Is mint a sun or shade plant?

Both! Mint prefers morning sun, and shade in the afternoon when the sun is the hottest.

How many hours of sunlight does mint need?

Mint does best when it gets at least 6 hours of sunlight per day.

herbs in blue bow element (1)


Discover creative container
herb garden ideas to add charm
and interest to your garden.

Leave a Reply

Your email address will not be published. Required fields are marked *


  1. Also so easy to propagate. Cut stem, remove bottom leaves, pop in a clear vase….and roots come quickly and you have a new plant🙌

  2. Theresa Skelly says:

    I love mint and always have it growing during the summer. After a trip to India, and later a trip to The Netherlands, I realized that you just pour boiling water over fresh mint (several good sized sprigs) for hot mint tea, which is my go-to winter tea. There is no need to use dried mint. In the winter I buy mint fairly frequently to use in cooking and garnishing. This is a great way to use the remainder of the store-bought packet.

    1. Ann Drake says:

      I love this idea…thank you!

  3. Susan E. Hildebrand Skaggs says:

    I have grown mint for years and love it! Sometimes I simply walk by it and gently run my hand (or foot) across it to smell it’s wonderful aroma. My challenge is that I grow so many types that I often have difficulty determining which one is which!

  4. I’m going to give this a try, Ann! Growing mint in container. Thank you for the inspiring post!

  5. Thank you once again for an inspiring post! I’ve added potting up herbs for the kitchen to my to do list 😄

  6. Katherine Trotter says:

    5 stars
    Very informative. I plan to plant more of these herbs in pots.
    Thank you!

  7. 5 stars
    Thank you! I just love your site!
    I’ve been growing mint for a few years now and am excited to try your suggestions
    Thank you

  8. Barbara Warner says:

    I love mint and do grow it on my deck. It has been coming back for about 3 yrs without me replanting. I drop leaves into my iced tea, lemonade, and several recipes for pork and chicken. I love to put small stems in tiny vases. I do have to be careful or my cat likes to sniff them and knock them over. Thanks for inspiring others to grow plants including MINT!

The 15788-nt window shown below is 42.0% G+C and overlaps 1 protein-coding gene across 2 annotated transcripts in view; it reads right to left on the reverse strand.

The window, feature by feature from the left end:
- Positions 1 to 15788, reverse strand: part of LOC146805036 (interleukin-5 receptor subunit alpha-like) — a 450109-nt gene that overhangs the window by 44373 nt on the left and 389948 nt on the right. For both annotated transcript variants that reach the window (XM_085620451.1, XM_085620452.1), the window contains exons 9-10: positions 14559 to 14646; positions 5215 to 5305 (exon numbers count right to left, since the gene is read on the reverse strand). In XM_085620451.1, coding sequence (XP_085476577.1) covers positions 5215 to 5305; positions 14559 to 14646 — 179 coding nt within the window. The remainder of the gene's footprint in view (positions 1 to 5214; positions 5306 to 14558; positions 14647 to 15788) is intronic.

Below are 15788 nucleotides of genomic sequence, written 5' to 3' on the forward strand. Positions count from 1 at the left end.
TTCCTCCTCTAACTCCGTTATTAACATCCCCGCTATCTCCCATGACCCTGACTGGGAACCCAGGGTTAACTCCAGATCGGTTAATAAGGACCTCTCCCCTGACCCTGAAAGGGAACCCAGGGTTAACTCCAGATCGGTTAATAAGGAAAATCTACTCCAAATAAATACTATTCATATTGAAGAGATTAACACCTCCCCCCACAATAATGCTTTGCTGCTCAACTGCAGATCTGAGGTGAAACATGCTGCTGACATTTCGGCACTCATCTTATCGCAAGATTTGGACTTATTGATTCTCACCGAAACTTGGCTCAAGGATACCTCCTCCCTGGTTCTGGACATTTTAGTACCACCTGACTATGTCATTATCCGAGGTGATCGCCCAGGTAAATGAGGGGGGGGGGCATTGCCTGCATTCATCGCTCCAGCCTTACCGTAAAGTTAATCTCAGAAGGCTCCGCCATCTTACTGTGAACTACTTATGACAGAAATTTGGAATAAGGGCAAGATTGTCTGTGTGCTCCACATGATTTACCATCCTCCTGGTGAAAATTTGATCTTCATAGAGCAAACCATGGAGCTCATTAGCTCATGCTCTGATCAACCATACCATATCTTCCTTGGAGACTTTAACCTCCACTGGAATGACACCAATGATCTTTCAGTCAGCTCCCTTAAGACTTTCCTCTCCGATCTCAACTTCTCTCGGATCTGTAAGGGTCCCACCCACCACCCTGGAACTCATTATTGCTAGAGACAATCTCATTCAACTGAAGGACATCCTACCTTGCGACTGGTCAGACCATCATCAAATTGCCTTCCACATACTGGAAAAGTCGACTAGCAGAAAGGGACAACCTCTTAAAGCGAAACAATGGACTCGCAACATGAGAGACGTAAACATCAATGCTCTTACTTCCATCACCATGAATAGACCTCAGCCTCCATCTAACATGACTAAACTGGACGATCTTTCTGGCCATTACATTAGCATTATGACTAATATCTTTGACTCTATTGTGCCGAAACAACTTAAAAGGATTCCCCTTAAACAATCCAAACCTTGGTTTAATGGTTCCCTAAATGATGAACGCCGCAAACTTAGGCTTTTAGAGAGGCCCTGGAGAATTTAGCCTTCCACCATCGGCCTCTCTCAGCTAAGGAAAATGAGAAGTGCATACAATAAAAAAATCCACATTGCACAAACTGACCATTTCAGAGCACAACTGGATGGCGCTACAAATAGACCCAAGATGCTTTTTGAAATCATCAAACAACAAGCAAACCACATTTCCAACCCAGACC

9. Suzanne Baudier says:

    I have tried to grow mint so many times. I have two plants that I recently bought a n d had them in the window but looked like they were not doing well so I moved them to my patio outside. I hope they survive, love mint in my ice tea!

  10. Rose Mills says:

    This is a lovely article with very convincing reasons to grow mint!

    The two ways I use it most are as a garnish for drinks, desserts, and other dishes, and in sweet floral bouquets for my powder room for a fresh fragrance.

  11. So funny you shared this today! My mom passed away in nov, and I was just back at her home in Ohio to pack it up for sale which was hard. She always grew mint around her patio and would add it into her homemade sun steeped sweet tea. I grabbed some up to bring back home with me to enjoy the sane and remember her. ♥️Thanks for the ideas.

  12. Where did you find those cute herb markers to put in your pots?!

  13. I adore chocolate mint and have been growing it for years!!! I can’t wait to see it spring out of the ground so I can add to my water pitcher! You can’t find more refreshing water than that with chocolate mint or spearmint added to it! And, bonus, the chocolate mint curbs my chocolate cravings……at least that’s what I’m telling myself!

  14. Barbara Boothe Loyd says:

    My grandmother had mint in her garden next to her garden hose. A tiny drip kept it well watered in the summertime. It was so flavorful in iced tea or ice water. I recently dug some mint out of our flowerbed because it was taking over. I may plant more near our patio to keep insects away. I, too, love rosemary and basil.

  15. Sandy K Park says:

    OOOOOO did you say mojito mint? My favorite drink

  16. I have had success growing mint in the past. But, since moving last year to a new town and house it hasn’t been a priority. Thanks for this blog. I’m going to have lovely refreshing mint all summer -and I’ll need it-I live in Florida!
    Be blessed.

  17. In my first house,I planted mint in the ground and it did take over.Not a lover of mint but it does look pretty mixed with flowers with an added bonus as bug repellent.

  18. Meadow Tea is a Lancaster, PA staple. You can find the recipe online. I haven’t tried it yet….this is my first year growing mint :-) Thanks for the great tips, Ann!

    1. Ann Drake says:

      Hi Shelly…I’m googling Meadow Tea now. Thank you!

  19. Cecilia from Georgia says:

    My mint was still green and thriving during the winter! You really can’t kill it. I love using it in most beverages and it holds up so well without wilting.

  20. Mosquitoes love me so #6 is my favorite reason to grow this herb!

  21. I have had an herb garden for 20+ years. Love the mints. Another trick with mints is to watch for runners and clip them. Also clip off flower heads when they start to form. This keeps them the leaves from getting tough. I put holes in the bottoms of pots and plant in the garden. Helps them from overtaking.

    1. I love Spearmint in my ice tea. I grow it on my patio, but our Texas sun is relentless. Have to water twice a day in the summer time.

  22. How timely. My 20 year old mint “strawberry pot” just fell apart and I was sitting at breakfast thinking what pot to use next! Mint is my favorite herb to grow – always a success.

  23. Mint is a great addition to my container herb garden on the deck. Love to use it in ice tea, to make jelly to use with lamb, and as an addition to bouquets. Also makes such a pretty garnish for my lemon pound cake.

    1. Ann Drake says:

      Hi Kathy! Thank you so much for writing. Would you mind sharing your jelly recipe? Just email me at ann@onsuttonplace.com. I would love to make some!